Unemployment in the UK has fallen to the lowest level in four decades but there are serious concerns about the quality of jobs that have been created in recent years. In the UK, as in other countries in the Global North, there has been significant public concern about the problem of in-work poverty, though public debate lacks clarity about what, exactly, in-work poverty is and how it should be tackled.
This talk will draw on two pieces of research about in-work poverty in the UK. In the first part of the talk, Dr Rod Hick will present findings from joint work with Dr Alba Lanau which was conducted as part of a Nuffield Foundation-funded study of in-work poverty in the UK. Rod will discuss the nature of, and will outline trends in, in-work poverty, and will present data demonstrating how people move in and out of working poverty.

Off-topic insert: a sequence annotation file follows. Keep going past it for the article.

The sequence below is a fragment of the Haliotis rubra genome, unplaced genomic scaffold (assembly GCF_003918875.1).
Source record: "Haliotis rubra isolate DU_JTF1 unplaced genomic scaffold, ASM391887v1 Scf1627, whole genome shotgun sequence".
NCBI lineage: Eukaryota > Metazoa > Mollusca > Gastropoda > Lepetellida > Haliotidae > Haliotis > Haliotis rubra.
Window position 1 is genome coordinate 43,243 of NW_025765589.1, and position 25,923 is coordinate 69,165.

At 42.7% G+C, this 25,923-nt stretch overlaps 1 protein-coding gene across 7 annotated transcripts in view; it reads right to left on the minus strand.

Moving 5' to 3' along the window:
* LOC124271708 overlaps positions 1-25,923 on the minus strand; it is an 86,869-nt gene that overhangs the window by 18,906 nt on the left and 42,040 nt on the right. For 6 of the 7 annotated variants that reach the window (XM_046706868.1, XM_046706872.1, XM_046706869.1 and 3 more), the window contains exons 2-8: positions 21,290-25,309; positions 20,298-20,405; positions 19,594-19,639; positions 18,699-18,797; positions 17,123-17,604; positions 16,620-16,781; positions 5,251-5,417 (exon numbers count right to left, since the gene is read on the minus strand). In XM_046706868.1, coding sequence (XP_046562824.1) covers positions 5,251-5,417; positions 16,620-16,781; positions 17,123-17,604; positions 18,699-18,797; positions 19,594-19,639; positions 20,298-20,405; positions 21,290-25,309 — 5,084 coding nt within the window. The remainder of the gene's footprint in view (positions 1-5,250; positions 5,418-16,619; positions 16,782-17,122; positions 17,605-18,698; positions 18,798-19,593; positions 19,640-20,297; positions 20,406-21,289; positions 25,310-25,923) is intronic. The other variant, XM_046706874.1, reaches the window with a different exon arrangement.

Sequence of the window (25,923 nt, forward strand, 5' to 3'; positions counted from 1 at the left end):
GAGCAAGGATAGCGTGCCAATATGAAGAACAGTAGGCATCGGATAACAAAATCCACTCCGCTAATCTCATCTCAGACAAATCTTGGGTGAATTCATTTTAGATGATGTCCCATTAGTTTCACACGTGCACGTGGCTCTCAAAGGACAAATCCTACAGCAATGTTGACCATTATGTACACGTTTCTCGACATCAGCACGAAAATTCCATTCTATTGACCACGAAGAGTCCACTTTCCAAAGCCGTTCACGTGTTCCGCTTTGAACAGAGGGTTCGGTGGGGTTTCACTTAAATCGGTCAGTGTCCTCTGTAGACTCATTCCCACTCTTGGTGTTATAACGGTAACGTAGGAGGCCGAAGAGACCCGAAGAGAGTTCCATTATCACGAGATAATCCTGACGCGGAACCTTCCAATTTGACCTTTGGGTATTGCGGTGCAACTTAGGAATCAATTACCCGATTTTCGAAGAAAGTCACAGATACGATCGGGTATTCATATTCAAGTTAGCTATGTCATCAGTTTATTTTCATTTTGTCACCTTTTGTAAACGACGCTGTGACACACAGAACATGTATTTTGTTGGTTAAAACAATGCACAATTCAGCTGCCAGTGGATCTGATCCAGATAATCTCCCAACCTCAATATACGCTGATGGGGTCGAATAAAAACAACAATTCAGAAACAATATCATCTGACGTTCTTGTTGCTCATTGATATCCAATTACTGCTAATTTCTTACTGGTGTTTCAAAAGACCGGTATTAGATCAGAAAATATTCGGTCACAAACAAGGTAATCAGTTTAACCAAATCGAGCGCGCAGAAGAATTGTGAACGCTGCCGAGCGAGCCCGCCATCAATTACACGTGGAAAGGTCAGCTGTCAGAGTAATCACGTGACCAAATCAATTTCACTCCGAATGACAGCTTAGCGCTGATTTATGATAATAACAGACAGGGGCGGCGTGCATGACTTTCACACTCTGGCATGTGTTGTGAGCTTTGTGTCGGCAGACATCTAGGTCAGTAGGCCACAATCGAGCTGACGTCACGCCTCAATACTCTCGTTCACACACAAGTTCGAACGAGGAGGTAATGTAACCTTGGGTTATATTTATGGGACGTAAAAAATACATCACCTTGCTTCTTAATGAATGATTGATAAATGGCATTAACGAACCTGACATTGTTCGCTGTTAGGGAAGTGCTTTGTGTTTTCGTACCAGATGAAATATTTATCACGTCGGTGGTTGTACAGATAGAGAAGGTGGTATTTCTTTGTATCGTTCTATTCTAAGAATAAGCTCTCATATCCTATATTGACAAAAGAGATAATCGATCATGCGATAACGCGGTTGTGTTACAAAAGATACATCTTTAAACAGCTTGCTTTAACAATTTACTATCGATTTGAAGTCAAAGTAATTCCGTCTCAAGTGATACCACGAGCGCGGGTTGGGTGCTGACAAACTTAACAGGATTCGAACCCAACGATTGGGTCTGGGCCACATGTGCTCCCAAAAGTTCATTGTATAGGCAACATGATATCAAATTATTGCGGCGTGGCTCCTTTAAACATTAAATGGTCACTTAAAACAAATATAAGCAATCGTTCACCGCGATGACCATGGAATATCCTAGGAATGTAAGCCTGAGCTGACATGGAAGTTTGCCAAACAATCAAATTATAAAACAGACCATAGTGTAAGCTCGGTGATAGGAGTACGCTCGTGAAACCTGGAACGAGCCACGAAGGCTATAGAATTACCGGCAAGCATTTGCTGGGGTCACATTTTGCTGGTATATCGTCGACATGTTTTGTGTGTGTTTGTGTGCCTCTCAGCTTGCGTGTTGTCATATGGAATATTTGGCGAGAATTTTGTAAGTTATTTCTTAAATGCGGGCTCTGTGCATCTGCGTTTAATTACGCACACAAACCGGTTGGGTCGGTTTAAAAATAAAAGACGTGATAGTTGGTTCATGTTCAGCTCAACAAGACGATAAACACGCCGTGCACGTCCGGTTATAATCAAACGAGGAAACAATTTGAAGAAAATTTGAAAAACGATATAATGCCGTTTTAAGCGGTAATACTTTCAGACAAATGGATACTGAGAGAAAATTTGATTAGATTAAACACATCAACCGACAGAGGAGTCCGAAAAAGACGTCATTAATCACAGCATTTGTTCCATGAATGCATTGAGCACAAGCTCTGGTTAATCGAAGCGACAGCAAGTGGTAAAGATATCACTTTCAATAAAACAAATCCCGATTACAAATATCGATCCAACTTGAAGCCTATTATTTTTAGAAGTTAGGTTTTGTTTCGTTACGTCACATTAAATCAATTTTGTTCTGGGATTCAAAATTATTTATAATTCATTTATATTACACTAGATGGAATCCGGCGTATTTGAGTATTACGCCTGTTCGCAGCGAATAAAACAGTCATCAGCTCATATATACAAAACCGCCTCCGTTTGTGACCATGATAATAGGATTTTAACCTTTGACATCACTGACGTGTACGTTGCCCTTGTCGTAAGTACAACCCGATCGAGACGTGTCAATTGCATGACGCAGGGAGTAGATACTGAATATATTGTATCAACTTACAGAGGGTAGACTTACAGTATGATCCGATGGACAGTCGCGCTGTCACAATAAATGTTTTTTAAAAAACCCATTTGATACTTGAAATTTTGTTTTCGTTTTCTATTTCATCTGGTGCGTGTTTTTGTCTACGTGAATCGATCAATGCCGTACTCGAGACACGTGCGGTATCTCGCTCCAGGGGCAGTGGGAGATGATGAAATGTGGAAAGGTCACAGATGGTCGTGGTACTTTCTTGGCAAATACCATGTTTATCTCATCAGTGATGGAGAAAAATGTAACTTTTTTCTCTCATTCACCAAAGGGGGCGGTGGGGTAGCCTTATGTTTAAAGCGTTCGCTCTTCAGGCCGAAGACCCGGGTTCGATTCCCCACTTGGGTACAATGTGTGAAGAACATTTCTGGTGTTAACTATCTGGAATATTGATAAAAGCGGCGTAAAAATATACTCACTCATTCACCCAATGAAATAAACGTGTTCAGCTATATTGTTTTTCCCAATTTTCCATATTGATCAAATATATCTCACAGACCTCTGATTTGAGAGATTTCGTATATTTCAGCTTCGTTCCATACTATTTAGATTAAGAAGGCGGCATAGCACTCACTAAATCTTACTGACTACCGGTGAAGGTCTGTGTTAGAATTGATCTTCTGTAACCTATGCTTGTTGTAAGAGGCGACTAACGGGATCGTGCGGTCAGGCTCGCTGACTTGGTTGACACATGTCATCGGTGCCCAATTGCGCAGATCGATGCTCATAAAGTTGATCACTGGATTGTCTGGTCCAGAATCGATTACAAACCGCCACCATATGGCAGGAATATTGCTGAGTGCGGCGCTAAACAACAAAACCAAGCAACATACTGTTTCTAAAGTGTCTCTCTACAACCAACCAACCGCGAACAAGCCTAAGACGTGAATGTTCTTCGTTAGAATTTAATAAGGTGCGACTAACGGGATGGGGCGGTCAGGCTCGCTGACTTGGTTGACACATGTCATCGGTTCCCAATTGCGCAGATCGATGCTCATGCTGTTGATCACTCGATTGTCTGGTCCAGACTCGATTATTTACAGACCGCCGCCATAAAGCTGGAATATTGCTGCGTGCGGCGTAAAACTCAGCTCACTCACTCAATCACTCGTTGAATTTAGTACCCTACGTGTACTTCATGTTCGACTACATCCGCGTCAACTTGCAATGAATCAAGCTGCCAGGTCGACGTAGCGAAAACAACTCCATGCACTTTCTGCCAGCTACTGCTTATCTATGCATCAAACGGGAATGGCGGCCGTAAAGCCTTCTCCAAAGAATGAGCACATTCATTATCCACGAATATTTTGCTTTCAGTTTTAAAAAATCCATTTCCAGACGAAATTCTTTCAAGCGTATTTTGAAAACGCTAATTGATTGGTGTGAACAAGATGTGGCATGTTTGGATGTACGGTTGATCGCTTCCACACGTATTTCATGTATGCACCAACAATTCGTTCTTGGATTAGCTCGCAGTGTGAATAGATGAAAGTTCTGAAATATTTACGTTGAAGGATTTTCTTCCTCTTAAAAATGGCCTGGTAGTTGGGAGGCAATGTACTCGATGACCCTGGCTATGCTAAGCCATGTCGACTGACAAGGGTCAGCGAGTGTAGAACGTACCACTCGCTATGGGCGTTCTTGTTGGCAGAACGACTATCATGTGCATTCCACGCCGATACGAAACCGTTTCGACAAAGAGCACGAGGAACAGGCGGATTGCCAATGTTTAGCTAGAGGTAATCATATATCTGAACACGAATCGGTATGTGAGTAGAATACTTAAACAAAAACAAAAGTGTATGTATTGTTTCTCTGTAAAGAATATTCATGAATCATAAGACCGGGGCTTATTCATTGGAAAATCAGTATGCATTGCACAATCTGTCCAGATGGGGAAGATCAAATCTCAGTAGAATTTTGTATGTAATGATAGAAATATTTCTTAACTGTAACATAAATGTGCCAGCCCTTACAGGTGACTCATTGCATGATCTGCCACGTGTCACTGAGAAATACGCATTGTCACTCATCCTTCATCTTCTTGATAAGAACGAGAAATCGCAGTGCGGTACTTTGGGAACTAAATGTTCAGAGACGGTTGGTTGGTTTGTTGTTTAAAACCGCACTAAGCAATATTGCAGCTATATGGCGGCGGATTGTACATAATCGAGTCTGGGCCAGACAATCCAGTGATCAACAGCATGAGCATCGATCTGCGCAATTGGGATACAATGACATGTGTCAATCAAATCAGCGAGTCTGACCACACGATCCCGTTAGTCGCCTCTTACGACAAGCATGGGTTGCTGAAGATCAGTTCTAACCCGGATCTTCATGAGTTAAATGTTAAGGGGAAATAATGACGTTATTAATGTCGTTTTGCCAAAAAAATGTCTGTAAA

In the second part of the seminar, Rod will present initial findings from a new analysis of the relationship between in-work poverty, precarious forms of work and (subjective) wellbeing, drawing on data from the Understanding Society survey. A key question for this research is how those affected by in-work poverty and precarious work experience this, and what questions this might raise for public policy.
Dr Rod Hick is a Senior Lecturer in Social Policy at Cardiff University. His research interests are the conceptualisation and measurement of poverty, the analysis of social security and anti-poverty initiatives, and the capability approach.
He is currently working with Prof Gail Pacheco and Dr Alex Plum (Auckland University of Technology) on a project examining in-work poverty in New Zealand, funded by the NZ Human Rights Commission, and, with Policy and Practice, on a Welsh Government-funded study of the impact that Universal Credit has on Council Tax Reduction Schemes and on rent arrears.